Several genotyping systems offer hope as tropism predictors

Mark Mascolini, for

Because phenotyping to determine HIV-1 coreceptor preference is expensive and time consuming, researchers have fashioned several genotype-based methods to infer viral tropism. Such systems are feasible because genetic determinants of viral tropism lie mainly within a 35 amino acid stretch on the V3 loop of HIV-1 gp120. At the Resistance Workshop, Spanish researchers found several of these genotype-based tools relatively reliable in determining viral tropism [1].

The research team compared seven genotypic tropism schemes, online at the following Web sites:

Prediction of Coreceptor Usage for HIV-1

Geno2pheno Coreceptor


The study started with 40 viral sequences with known tropism from the US NIH AIDS Research and Reference Reagent Program. Twenty-eight of these sequences were R5 tropic, 4 of them X4 tropic, and 8 dual or mixed tropic. Predictive accuracy was 80% for webPSSM, 80% for SVM, 77.5% for geno2pheno coreceptor, 75% for C4.5, 75% for PART, 70% for C4.5 with p8-p12, and 70% for Charge Rule.

The webPSSM system proved 100% accurate for R5 and X4 isolates and read the mixed-tropic isolates as X4. Using webPSSM as the reference system, the investigators tested concordance of the other tools in determining tropism of virus from 272 people with HIV. PSSM called 92% of these sequences R5 tropic and the rest X4/R5. Concordance measured 92.3% with C4.5, 92.1% with C4.5 with p8-p12, 91.6% with Charge Rule, 85.96% with PART, 83.42% with geno2pheno, and 82.8% with SVM. Concordance was excellent on the R5-only viruses but hovered around 50% for the X4/R5 samples. Most genotyping methods overestimated rates of X4/R5 virus.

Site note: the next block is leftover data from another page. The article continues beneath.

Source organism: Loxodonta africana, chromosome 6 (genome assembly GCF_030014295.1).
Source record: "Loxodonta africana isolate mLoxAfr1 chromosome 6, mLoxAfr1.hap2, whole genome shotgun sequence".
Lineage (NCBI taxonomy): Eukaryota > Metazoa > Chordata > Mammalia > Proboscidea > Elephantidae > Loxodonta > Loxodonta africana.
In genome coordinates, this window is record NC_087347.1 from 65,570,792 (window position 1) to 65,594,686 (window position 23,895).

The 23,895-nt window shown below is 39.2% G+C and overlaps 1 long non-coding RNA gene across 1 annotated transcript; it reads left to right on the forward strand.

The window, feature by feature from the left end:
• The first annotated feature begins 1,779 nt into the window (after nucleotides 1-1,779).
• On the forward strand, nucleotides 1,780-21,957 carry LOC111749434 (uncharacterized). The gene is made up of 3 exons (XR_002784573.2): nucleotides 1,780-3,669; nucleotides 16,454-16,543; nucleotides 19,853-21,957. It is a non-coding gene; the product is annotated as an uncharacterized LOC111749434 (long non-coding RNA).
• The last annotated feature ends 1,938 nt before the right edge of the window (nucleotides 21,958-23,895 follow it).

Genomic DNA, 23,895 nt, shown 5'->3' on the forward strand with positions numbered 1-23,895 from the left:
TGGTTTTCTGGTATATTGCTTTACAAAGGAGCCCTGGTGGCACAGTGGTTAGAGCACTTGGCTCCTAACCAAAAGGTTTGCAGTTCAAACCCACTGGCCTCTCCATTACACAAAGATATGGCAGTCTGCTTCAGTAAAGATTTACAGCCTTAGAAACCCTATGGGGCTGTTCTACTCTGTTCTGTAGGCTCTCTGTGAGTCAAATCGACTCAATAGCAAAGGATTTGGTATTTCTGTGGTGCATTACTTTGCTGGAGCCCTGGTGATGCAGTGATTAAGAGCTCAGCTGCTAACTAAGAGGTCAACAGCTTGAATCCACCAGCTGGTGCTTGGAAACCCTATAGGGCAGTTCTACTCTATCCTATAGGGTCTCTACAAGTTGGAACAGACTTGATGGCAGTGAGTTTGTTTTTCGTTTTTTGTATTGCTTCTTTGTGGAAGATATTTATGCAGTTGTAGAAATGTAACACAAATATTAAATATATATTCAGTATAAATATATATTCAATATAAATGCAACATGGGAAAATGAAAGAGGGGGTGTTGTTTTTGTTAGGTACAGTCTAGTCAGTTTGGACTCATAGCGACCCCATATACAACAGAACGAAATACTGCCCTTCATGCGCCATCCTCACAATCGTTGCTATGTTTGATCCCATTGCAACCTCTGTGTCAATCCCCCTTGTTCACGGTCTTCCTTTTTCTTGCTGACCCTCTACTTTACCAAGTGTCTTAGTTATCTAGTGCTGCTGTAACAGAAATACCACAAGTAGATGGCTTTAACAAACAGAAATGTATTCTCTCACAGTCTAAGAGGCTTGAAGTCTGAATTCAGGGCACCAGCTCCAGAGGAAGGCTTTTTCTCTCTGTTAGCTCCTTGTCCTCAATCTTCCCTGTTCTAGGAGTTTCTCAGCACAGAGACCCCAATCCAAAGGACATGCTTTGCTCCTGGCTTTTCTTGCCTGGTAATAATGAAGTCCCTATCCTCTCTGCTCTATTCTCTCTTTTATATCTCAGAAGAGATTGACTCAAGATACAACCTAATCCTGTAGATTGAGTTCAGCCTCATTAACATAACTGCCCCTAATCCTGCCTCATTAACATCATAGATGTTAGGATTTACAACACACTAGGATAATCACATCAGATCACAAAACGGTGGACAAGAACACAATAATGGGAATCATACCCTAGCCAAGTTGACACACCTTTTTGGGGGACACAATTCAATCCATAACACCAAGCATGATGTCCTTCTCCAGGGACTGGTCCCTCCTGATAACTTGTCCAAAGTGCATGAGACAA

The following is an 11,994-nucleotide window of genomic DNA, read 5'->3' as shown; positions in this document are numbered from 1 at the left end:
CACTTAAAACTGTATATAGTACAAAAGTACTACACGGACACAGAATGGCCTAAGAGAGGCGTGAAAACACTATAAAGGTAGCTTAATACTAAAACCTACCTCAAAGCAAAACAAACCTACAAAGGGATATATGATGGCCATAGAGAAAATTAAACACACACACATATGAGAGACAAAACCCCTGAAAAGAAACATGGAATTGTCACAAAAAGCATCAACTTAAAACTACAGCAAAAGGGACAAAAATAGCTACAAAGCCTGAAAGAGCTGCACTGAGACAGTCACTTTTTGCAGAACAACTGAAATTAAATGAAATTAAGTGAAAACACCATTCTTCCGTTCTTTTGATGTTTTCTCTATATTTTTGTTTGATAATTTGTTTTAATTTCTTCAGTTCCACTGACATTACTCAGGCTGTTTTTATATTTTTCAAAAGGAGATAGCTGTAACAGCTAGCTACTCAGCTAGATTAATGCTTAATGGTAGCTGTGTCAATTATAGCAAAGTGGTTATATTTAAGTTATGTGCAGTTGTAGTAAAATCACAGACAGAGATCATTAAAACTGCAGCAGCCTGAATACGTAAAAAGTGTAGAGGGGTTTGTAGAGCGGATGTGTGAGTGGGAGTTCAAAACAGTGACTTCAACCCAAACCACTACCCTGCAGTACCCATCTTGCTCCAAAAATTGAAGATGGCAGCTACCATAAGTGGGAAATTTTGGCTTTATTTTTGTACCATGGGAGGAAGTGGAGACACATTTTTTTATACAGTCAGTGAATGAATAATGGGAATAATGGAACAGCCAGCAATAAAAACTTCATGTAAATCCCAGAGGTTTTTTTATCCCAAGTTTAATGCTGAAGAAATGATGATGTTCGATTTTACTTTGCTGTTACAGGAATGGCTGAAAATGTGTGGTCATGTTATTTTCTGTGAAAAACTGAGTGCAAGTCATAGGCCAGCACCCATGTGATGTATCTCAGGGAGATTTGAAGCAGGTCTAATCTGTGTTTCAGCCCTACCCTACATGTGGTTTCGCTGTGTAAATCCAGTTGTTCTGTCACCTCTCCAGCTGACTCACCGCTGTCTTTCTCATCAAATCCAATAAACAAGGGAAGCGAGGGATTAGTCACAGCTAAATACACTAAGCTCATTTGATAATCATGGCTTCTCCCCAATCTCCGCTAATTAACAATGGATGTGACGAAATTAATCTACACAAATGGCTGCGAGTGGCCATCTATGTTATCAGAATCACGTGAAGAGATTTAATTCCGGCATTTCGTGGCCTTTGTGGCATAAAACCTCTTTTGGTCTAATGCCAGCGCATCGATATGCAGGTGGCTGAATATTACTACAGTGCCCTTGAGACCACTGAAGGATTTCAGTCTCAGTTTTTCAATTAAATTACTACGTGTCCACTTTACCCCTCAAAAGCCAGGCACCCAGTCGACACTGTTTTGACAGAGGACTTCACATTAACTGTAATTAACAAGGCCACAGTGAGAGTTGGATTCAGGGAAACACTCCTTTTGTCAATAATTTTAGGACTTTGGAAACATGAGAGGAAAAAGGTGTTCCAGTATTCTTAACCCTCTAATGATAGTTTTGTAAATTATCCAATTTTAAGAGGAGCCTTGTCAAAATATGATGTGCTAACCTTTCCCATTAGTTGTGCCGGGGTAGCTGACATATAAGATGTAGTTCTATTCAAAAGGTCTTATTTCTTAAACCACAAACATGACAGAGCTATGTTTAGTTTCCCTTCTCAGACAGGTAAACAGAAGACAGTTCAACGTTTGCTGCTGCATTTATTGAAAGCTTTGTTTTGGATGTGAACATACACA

The authors concluded that “HIV tropism can be inferred accurately using V3 sequences by some but not all genotypic algorithms.” The webPSSM system, they found, yielded the most accurate results.

Senior investigator Federico Garcia (University Hospital San Cecilio, Granada) stressed that the results do not mean genotype-based systems will be ready for clinical use when CCR5 antagonists get licensed. Workshop organizer Charles Boucher (University of Utrecht) noted that even phenotype-based methods like Monogram’s Trofile assay have yet to be validated in terms of clinical response.


  1. Chueca N, Alvarez M, Casanas M, et al. A comparison of 7 different tools available to predict coreceptor usage based on V3 genetic sequences. 5th European HIV Drug Resistance Workshop. March 28-30, 2007. Cascais, Portugal. Abstract 53.

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